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Beauty No longer Luxury Or Occasion Driven: Shriti Malhotra

Despite the economic magnitude of the lockdown, the beauty industry may have proven to be reasonably resilient with new emerging normal.

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The new normal for the beauty industry needs to be looked upon from two perspectives.

Beauty is about Self Expression:  

Firstly, Beauty is no longer a luxury or occasion-driven purchase. Beauty is about self-expression. Social media, digital access, and explosion in beauty content have transformed beauty through heightened awareness of ingredients, trending products, beauty regimes, DIYs, new D2C brands, Innovative products, digital shopping platforms, beauty tech, and virtual reality.

Simply said, in the last few years, the beauty industry has turned around on its head. Millennials & Gen-Z are driving the change.  

The industry was poised on the cusp of a massive transformation and then pandemic hit us globally which brings us to the second and most resounding impact on Beauty.

Digital Transformation and Online Exploration:

COVID-19 fundamentally changed the approach towards beauty, setting in a new normal. Skin & body health, hair care, hygiene, and safety have become the primary drivers. Skincare has grown manifold. Hand & Feet has re-emerged. Lack of accessibility to beauty stores led to beauty exploration on the internet and the explosion of DIY and Homecare remedies. This outburst resulted in self-care and pampering trends and erratic demands on ‘care’ ingredients. Stay-at-home &face masking saw a decline in face makeup but increased the sale of Eye makeup. Many of the changes like Skincare, Haircare, Body Care will be more or less permanent while Makeup will bounce back in festive and wedding seasons.

On the behavioural front, customers are seeking easier and more personalized ways to discover, evaluate and purchase beauty products online. Customers are opting for Virtual Try on tools, Video Consultations, WhatsApp Shopping, On-call Shopping, and Home delivery. Research during this period showed the convenience of having products delivered quickly and cheaply, direct to consumers’ front doors, as hugely appealing,”

The resurgence of Mass and Masstige:

The new normal also shows the growing importance of affordability and value for money as consumers are faced with an uncertain future with job losses and a decline in disposable income. Brands that are mass and masstige will gain significantly if they deliver superior ingredients, product performance, and efficacy. We have also seen the emergence of skin minimalism and multipurpose products at affordable prices.

In-store shopping is down but not out: 

Despite the economic magnitude of the lockdown, the beauty industry may have proven to be reasonably resilient with new emerging normal.

Even with digital transformation, there is return and recovery seen at the brick & mortar stores. Retail stores are coming back and winning for various reasons. The millennials and Gen Z are precise about their needs, prefer to buy personal care in stores, prefer to touch and smell products before they purchase. Consumers’ desire to return to stores, following months of restrictions and locked down cities, shows that retail is still the preferred place to buy beauty, and it is not going to go down without a fight.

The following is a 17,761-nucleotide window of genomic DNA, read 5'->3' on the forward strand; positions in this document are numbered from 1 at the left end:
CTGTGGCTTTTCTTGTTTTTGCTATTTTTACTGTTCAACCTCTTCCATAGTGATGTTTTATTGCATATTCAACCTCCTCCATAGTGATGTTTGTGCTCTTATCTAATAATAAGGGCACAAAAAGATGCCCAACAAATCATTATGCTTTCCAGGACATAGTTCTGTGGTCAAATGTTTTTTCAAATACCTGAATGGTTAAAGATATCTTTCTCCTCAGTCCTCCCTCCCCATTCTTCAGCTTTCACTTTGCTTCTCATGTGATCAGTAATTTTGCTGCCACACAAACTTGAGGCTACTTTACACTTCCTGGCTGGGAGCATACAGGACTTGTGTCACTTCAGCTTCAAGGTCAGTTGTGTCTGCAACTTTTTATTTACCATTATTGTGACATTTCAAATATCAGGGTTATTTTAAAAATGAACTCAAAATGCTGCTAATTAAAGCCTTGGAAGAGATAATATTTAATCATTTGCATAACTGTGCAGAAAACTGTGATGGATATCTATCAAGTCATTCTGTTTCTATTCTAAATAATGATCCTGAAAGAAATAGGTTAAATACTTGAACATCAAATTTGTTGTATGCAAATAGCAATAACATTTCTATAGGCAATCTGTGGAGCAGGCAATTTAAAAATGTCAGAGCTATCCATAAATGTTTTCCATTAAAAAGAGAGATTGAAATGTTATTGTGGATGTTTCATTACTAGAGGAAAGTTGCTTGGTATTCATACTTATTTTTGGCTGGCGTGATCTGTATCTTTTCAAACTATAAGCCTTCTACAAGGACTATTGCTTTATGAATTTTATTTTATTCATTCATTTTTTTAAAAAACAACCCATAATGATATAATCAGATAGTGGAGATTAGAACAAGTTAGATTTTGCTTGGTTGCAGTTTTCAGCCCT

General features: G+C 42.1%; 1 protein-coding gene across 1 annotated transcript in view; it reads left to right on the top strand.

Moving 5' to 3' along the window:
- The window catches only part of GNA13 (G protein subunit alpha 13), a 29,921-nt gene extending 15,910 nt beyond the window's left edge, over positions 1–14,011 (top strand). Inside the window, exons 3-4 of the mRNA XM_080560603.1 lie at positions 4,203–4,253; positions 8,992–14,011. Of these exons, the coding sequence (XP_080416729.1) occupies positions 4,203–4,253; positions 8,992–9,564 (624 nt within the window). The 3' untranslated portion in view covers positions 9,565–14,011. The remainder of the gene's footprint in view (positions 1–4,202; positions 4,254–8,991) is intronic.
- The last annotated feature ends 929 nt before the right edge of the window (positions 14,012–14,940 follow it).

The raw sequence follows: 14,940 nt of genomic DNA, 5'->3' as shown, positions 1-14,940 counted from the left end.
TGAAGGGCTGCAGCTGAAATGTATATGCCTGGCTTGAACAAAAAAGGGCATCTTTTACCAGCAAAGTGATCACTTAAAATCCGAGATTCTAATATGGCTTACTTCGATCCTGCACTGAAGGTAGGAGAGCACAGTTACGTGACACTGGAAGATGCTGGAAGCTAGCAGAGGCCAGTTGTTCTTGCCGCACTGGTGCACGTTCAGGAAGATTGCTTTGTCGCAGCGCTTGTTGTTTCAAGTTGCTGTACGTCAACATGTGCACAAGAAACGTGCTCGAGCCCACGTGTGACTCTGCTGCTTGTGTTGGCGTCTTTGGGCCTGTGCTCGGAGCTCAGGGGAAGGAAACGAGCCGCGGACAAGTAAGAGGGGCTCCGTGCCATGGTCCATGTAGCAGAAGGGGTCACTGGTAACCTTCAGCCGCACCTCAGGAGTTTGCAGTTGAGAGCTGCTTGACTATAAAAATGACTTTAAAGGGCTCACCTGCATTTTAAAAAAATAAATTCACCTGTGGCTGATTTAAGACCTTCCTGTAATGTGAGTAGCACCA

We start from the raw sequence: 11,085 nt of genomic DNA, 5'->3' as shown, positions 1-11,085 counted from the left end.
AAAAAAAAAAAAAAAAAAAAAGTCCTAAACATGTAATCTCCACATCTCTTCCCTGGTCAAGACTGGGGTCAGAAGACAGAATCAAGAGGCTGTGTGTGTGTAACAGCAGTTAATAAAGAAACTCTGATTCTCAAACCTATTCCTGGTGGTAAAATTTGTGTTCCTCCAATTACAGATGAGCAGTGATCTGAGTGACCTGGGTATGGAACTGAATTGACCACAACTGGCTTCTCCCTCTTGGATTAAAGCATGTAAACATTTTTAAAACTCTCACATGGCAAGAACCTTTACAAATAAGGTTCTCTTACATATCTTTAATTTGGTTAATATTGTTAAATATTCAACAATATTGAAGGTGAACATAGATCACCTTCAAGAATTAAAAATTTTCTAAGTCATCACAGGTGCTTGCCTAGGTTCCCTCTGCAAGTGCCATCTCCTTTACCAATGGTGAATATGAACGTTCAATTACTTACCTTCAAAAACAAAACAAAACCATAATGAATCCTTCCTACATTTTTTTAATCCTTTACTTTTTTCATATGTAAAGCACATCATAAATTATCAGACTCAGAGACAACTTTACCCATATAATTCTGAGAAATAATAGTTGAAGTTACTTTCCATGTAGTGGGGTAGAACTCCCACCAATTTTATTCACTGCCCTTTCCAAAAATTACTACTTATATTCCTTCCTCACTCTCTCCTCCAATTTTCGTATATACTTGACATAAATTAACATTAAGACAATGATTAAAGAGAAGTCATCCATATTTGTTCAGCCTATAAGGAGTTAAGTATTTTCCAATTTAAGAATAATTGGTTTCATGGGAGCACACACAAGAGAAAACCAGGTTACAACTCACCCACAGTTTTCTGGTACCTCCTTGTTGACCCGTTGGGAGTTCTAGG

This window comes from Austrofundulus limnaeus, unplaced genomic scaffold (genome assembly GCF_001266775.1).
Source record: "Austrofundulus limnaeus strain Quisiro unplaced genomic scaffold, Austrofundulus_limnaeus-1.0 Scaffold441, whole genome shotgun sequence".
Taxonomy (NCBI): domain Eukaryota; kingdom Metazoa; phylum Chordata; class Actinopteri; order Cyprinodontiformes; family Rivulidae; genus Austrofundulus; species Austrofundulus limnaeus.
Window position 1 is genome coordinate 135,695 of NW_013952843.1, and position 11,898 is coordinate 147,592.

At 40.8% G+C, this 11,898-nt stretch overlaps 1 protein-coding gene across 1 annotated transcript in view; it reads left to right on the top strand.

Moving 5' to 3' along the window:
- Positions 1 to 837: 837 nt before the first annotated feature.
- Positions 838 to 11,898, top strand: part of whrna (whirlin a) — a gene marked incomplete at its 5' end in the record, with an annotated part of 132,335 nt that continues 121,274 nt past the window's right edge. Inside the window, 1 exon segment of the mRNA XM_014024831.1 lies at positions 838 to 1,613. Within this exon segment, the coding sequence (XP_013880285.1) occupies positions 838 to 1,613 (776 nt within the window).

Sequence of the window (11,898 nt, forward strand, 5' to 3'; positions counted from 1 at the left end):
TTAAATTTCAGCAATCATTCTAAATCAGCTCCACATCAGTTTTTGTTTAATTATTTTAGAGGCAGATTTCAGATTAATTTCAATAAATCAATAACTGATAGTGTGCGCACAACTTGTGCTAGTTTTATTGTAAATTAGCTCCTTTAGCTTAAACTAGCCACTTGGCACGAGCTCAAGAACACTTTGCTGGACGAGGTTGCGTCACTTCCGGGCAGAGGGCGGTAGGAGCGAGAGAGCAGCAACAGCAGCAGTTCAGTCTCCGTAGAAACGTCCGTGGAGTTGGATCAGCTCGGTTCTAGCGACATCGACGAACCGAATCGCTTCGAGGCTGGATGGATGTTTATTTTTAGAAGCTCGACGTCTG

However, there are a lot of games in Digital Strategy and Technology. The next evolution is using technology to deliver data and enrich it with insights. It will be crucial for beauty retailers to examine what consumers want from their retail experience and how self-care brands can capitalize on effective marketing campaigns that offer a certain experience in-store and brand-building and awareness online.”

Sustainability and Purpose:

There has been a growing emergence of a new brand of consumers who are highly educated, aware of product, ingredients and actively seek beauty brands providing all-round skincare along with reflecting the brand’s core identity. They are choosing brands complementary to who they are and evaluating brands on issues related to sustainability, inclusivity, adaptability, empathy, and relevance. They actively look for beauty products with purpose, value for money, and are driven by the identity of a brand while making it non-negotiable to oversee the impact on the environment as well as society.  

The Body Shop owns these values at its core. Being a disruptive beauty brandit advocates for Profit with Principles while being accessible and affordable. In these times of great social and environmental inequity, brands with purpose have the ability to bring change. Working towards bringing activism around waste management, recycling, sustainability, and communities will be a top priority in line with the purpose-driven mission to fight for a fairer and more beautiful world.


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beauty Shriti Malhotra The Body Shop

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